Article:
How to Write with Style: Kurt Vonnegut’s 8 Keys to the Power of the Written Word
“The most damning revelation you can make about yourself is that you do not know what is interesting and what is not.”
By Maria Popova
Kurt Vonnegut (November 11, 1922–April 11, 2007) has given us some of the most timeless advice on the art and craft of writing — from his 8 rules for a great story to his insights on the shapes of stories to his formidable daily routine. But hardly anything examines the subject with a more potent blend of practical advice and heart than Vonnegut’s 1985 essay “How to Write with Style,” published in the wonderful anthology How to Use the Power of the Printed Word (public library) — a superb addition to history’s finest advice on writing.
Vonnegut begins with an admonition against the impersonal sterility of journalistic reporting — something particularly important amidst contemporary debates about how personal the writerly persona should be — and a meditation on the single most important element of style:
Newspaper reporters and technical writers are trained to reveal almost nothing about themselves in their writing. This makes them freaks in the world of writers, since almost all of the other ink-stained wretches in that world reveal a lot about themselves to readers. We call these revelations, accidental and intentional, elements of style.
These revelations tell us as readers what sort of person it is with whom we are spending time. Does the writer sound ignorant or informed, stupid or bright, crooked or honest, humorless or playful–? And on and on.
Why should you examine your writing style with the idea of improving it? Do so as a mark of respect for your readers, whatever you’re writing. If you scribble your thoughts any which way, your reader will surely feel that you care nothing about them. They will mark you down as an ego maniac or a chowderhead — or, worse, they will stop reading you.
The most damning revelation you can make about yourself is that you do not know what is interesting and what is not. Don’t you yourself like or dislike writers mainly for what they choose to show or make you think about? Did you ever admire an empty-headed writer for his or her mastery of the language? No.
So your own winning style must begin with ideas in your head.
Vonnegut goes on to outline eight rules for great writing:
- Find a Subject You Care About
Find a subject you care about and which you in your heart feel others should care about. It is this genuine caring, and not your games with language, which will be the most compelling and seductive element in your style.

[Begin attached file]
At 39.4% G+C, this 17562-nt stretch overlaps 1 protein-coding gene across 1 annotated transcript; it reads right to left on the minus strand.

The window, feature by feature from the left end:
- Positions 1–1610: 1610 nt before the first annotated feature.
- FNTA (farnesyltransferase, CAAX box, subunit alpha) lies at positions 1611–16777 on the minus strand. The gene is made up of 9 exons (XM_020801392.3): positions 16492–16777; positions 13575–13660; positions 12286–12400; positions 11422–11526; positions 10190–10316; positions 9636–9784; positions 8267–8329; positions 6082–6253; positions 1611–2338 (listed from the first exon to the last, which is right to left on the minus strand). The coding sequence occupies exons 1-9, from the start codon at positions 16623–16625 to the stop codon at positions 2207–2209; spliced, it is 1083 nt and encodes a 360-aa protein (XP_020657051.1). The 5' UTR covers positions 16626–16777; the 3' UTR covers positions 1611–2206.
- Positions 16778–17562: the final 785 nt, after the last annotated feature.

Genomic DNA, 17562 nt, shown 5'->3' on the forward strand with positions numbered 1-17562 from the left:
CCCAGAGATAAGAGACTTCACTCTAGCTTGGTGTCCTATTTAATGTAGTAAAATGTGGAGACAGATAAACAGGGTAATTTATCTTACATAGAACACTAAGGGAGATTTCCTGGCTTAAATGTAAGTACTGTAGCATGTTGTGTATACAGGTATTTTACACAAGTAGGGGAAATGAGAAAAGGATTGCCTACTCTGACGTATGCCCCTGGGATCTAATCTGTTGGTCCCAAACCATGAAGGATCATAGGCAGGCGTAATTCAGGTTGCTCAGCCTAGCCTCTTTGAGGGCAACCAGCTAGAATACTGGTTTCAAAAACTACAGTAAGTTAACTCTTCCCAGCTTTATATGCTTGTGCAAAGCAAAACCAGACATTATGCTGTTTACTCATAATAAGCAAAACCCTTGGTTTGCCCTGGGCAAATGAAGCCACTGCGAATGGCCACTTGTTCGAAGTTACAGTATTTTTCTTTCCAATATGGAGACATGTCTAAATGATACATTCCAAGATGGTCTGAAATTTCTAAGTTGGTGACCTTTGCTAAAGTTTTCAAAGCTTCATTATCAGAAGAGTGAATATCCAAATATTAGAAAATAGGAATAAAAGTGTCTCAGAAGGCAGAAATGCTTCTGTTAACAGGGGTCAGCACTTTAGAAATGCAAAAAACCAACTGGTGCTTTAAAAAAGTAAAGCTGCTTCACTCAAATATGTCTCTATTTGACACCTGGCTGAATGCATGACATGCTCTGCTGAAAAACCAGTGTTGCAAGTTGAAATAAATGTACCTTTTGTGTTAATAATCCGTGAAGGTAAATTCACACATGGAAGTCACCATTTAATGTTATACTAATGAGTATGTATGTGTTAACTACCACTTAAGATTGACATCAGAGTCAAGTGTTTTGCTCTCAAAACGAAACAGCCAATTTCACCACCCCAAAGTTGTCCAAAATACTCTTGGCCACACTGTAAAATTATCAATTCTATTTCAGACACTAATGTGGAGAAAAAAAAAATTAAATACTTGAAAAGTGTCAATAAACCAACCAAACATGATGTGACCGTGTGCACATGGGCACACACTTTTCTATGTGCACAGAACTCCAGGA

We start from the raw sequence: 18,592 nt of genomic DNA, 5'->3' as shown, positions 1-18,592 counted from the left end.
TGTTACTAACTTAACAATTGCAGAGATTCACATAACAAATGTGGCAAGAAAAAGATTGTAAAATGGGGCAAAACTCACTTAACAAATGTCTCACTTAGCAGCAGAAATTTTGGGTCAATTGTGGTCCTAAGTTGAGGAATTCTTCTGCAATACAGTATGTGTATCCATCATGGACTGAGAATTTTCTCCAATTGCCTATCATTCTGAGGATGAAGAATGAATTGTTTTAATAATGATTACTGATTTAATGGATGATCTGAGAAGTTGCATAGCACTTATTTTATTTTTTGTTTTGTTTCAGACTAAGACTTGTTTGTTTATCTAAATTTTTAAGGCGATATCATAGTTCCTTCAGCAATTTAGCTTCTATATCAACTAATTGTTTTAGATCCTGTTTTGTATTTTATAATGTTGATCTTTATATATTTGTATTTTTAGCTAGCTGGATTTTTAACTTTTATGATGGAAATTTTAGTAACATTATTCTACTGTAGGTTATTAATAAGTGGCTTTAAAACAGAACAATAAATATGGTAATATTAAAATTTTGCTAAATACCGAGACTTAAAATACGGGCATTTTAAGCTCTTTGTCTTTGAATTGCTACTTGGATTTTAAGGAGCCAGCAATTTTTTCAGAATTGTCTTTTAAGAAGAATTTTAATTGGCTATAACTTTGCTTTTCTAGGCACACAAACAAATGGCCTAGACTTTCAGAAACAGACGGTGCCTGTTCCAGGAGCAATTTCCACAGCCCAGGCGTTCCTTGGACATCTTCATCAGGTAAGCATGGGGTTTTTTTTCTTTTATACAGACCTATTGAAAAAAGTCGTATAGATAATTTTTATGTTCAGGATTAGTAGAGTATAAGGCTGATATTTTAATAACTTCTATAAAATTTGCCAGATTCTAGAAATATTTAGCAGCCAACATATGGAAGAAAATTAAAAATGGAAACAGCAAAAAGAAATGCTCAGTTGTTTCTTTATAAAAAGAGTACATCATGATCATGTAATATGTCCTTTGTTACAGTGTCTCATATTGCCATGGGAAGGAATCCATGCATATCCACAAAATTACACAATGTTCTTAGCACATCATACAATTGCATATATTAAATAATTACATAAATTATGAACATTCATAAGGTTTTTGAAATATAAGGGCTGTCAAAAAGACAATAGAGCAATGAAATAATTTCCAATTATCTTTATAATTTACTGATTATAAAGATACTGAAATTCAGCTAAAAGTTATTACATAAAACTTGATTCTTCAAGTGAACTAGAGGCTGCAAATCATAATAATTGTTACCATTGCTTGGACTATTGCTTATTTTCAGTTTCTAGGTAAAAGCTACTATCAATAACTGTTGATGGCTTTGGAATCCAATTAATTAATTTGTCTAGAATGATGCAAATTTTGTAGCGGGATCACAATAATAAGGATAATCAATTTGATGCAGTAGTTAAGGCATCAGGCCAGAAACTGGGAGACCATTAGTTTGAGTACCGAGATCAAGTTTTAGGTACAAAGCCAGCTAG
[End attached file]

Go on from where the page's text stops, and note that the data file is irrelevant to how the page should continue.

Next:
I am not urging you to write a novel, by the way — although I would not be sorry if you wrote one, provided you genuinely cared about something. A petition to the mayor about a pothole in front of your house or a love letter to the girl next door will do.
- Do Not Ramble, Though
I won’t ramble on about that.
- Keep It Simple
As for your use of language: Remember that two great masters of language, William Shakespeare and James Joyce, wrote sentences which were almost childlike when their subjects were most profound. ‘To be or not to be?’ asks Shakespeare’s Hamlet. The longest word is three letters long. Joyce, when he was frisky, could put together a sentence as intricate and as glittering as a necklace for Cleopatra, but my favorite sentence in his short story ‘Eveline’ is just this one: ‘She was tired.’ At that point in the story, no other words could break the heart of a reader as those three words do.
Simplicity of language is not only reputable, but perhaps even sacred. The Bible opens with a sentence well within the writing skills of a lively fourteen-year-old: ‘In the beginning God created the heaven and earth.’
- Have the Guts to Cut
It may be that you, too, are capable of making necklaces for Cleopatra, so to speak. But your eloquence should be the servant of the ideas in your head. Your rule might be this: If a sentence, no matter how excellent, does not illuminate your subject in some new and useful way, scratch it out.
- Sound like Yourself